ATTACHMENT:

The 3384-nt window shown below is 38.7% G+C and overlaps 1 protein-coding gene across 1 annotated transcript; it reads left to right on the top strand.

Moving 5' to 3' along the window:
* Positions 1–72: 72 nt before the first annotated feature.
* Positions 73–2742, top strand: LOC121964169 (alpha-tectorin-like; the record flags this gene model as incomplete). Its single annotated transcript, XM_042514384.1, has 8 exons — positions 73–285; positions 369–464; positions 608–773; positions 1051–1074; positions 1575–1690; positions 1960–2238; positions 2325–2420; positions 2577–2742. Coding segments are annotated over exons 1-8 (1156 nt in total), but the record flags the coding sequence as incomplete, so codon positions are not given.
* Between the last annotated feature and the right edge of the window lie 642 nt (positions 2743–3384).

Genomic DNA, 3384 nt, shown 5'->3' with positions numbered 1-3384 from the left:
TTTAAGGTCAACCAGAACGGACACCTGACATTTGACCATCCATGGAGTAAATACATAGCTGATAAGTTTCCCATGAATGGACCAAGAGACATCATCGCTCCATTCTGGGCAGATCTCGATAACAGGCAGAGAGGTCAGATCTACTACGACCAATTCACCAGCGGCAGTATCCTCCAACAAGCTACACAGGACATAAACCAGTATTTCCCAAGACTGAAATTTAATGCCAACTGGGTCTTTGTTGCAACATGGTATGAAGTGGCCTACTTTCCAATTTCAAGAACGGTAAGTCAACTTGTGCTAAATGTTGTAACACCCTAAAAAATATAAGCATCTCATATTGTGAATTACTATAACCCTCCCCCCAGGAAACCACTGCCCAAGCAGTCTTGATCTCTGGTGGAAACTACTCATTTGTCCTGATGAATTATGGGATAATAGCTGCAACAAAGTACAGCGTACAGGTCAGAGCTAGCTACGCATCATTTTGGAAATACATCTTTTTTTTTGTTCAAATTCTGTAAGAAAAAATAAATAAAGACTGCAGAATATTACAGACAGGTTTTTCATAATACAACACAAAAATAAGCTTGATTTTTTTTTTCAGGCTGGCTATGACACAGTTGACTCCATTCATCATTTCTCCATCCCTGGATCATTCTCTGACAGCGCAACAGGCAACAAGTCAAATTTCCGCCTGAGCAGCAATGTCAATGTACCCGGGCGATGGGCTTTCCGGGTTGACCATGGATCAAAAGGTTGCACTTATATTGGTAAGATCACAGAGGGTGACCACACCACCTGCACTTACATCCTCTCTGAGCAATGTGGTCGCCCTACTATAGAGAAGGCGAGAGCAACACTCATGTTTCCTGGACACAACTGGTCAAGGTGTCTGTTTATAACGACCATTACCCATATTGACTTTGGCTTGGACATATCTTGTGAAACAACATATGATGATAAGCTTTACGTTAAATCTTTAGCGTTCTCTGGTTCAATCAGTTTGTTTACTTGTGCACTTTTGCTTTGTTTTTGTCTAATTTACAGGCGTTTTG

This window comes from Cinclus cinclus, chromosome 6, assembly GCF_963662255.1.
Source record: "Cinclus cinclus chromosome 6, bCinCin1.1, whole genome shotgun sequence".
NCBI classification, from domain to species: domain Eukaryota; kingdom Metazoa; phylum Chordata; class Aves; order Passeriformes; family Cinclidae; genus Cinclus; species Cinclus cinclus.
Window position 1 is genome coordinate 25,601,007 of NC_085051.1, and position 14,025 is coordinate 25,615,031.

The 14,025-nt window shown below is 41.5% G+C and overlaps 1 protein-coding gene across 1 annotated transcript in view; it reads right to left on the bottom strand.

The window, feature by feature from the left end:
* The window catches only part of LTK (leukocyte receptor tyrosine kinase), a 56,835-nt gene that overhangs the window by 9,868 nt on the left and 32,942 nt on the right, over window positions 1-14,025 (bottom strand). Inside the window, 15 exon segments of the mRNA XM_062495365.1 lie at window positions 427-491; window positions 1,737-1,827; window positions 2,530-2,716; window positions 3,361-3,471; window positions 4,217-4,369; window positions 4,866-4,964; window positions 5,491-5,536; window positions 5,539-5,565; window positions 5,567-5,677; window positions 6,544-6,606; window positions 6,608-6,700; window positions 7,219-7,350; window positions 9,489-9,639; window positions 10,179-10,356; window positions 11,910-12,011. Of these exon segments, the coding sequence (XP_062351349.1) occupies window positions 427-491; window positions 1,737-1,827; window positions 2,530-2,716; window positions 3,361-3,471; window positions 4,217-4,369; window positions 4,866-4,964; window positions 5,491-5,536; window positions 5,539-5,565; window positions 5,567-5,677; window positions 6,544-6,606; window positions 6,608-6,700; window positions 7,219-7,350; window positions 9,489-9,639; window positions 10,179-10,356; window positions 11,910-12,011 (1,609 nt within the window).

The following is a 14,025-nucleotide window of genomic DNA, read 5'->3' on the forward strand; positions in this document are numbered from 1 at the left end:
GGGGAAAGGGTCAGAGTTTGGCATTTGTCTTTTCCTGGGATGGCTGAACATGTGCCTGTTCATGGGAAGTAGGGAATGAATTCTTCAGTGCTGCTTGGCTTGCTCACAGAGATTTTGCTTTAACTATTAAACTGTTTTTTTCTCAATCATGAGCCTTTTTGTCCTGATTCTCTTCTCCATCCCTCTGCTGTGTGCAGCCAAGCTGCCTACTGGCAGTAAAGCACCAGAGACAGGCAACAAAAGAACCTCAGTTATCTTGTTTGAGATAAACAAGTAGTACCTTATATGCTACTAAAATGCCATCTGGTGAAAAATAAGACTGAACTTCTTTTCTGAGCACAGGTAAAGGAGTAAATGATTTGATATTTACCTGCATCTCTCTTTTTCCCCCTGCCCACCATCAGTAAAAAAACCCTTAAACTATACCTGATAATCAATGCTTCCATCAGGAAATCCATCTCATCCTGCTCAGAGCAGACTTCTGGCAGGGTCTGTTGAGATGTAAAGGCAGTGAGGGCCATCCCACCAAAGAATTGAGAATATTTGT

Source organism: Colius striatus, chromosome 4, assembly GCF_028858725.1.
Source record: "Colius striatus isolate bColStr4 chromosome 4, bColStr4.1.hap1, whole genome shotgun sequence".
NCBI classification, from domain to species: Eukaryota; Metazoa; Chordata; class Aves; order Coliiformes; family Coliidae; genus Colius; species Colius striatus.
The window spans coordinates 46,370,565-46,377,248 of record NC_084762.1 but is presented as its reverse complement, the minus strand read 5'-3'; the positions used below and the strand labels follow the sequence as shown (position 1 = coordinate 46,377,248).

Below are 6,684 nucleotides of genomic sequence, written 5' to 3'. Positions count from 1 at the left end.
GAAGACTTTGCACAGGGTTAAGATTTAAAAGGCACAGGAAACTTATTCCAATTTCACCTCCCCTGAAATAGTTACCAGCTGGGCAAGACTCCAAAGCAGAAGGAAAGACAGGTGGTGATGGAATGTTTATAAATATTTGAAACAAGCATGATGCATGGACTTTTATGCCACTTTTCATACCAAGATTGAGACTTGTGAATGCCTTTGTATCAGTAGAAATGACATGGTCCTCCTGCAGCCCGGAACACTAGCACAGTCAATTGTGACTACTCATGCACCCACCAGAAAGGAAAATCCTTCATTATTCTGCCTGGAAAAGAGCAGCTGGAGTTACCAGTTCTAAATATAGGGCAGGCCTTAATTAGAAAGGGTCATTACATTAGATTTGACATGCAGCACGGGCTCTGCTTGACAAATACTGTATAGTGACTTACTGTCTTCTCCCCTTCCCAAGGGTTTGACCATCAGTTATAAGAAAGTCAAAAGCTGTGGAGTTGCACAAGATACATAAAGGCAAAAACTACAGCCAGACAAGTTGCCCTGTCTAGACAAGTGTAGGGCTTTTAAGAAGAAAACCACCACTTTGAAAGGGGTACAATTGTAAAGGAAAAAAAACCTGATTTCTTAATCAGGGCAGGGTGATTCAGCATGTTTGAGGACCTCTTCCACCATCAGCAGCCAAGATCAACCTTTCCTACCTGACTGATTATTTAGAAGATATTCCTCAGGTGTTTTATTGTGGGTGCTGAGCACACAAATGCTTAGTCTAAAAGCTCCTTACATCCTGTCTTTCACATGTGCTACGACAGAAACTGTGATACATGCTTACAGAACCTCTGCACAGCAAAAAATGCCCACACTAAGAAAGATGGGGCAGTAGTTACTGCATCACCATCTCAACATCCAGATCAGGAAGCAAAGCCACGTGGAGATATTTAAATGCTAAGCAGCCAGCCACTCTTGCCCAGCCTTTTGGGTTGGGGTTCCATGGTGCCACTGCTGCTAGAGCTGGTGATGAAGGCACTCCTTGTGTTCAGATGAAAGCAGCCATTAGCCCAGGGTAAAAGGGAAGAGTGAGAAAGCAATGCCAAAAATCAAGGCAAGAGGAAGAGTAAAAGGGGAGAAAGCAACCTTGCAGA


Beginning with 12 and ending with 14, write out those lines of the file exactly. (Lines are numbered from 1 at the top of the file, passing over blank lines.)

The 14,025-nt window shown below is 41.5% G+C and overlaps 1 protein-coding gene across 1 annotated transcript in view; it reads right to left on the bottom strand.

The window, feature by feature from the left end:
* The window catches only part of LTK (leukocyte receptor tyrosine kinase), a 56,835-nt gene that overhangs the window by 9,868 nt on the left and 32,942 nt on the right, over window positions 1-14,025 (bottom strand). Inside the window, 15 exon segments of the mRNA XM_062495365.1 lie at window positions 427-491; window positions 1,737-1,827; window positions 2,530-2,716; window positions 3,361-3,471; window positions 4,217-4,369; window positions 4,866-4,964; window positions 5,491-5,536; window positions 5,539-5,565; window positions 5,567-5,677; window positions 6,544-6,606; window positions 6,608-6,700; window positions 7,219-7,350; window positions 9,489-9,639; window positions 10,179-10,356; window positions 11,910-12,011. Of these exon segments, the coding sequence (XP_062351349.1) occupies window positions 427-491; window positions 1,737-1,827; window positions 2,530-2,716; window positions 3,361-3,471; window positions 4,217-4,369; window positions 4,866-4,964; window positions 5,491-5,536; window positions 5,539-5,565; window positions 5,567-5,677; window positions 6,544-6,606; window positions 6,608-6,700; window positions 7,219-7,350; window positions 9,489-9,639; window positions 10,179-10,356; window positions 11,910-12,011 (1,609 nt within the window).